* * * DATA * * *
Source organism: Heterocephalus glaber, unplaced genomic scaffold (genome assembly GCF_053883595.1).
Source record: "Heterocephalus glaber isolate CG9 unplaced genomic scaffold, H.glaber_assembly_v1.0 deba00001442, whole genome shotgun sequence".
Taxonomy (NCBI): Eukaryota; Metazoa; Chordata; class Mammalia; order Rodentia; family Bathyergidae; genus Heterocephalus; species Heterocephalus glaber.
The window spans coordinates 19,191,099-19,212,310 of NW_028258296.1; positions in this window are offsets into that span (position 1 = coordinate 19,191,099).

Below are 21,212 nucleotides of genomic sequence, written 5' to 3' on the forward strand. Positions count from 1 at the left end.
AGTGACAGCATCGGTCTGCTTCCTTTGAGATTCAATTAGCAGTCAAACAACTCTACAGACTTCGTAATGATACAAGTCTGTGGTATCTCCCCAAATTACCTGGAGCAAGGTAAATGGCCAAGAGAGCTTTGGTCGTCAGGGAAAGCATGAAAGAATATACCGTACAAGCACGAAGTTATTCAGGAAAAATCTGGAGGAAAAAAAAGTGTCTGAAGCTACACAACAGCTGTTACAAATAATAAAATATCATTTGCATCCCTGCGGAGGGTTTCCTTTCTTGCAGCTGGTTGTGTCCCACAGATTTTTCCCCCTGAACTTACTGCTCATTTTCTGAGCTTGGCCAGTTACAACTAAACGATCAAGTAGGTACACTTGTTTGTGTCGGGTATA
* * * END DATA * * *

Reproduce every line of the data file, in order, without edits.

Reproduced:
Source organism: Heterocephalus glaber, unplaced genomic scaffold (genome assembly GCF_053883595.1).
Source record: "Heterocephalus glaber isolate CG9 unplaced genomic scaffold, H.glaber_assembly_v1.0 deba00001442, whole genome shotgun sequence".
Taxonomy (NCBI): Eukaryota; Metazoa; Chordata; class Mammalia; order Rodentia; family Bathyergidae; genus Heterocephalus; species Heterocephalus glaber.
The window spans coordinates 19,191,099-19,212,310 of NW_028258296.1; positions in this window are offsets into that span (position 1 = coordinate 19,191,099).

Below are 21,212 nucleotides of genomic sequence, written 5' to 3' on the forward strand. Positions count from 1 at the left end.
AGTGACAGCATCGGTCTGCTTCCTTTGAGATTCAATTAGCAGTCAAACAACTCTACAGACTTCGTAATGATACAAGTCTGTGGTATCTCCCCAAATTACCTGGAGCAAGGTAAATGGCCAAGAGAGCTTTGGTCGTCAGGGAAAGCATGAAAGAATATACCGTACAAGCACGAAGTTATTCAGGAAAAATCTGGAGGAAAAAAAAGTGTCTGAAGCTACACAACAGCTGTTACAAATAATAAAATATCATTTGCATCCCTGCGGAGGGTTTCCTTTCTTGCAGCTGGTTGTGTCCCACAGATTTTTCCCCCTGAACTTACTGCTCATTTTCTGAGCTTGGCCAGTTACAACTAAACGATCAAGTAGGTACACTTGTTTGTGTCGGGTATA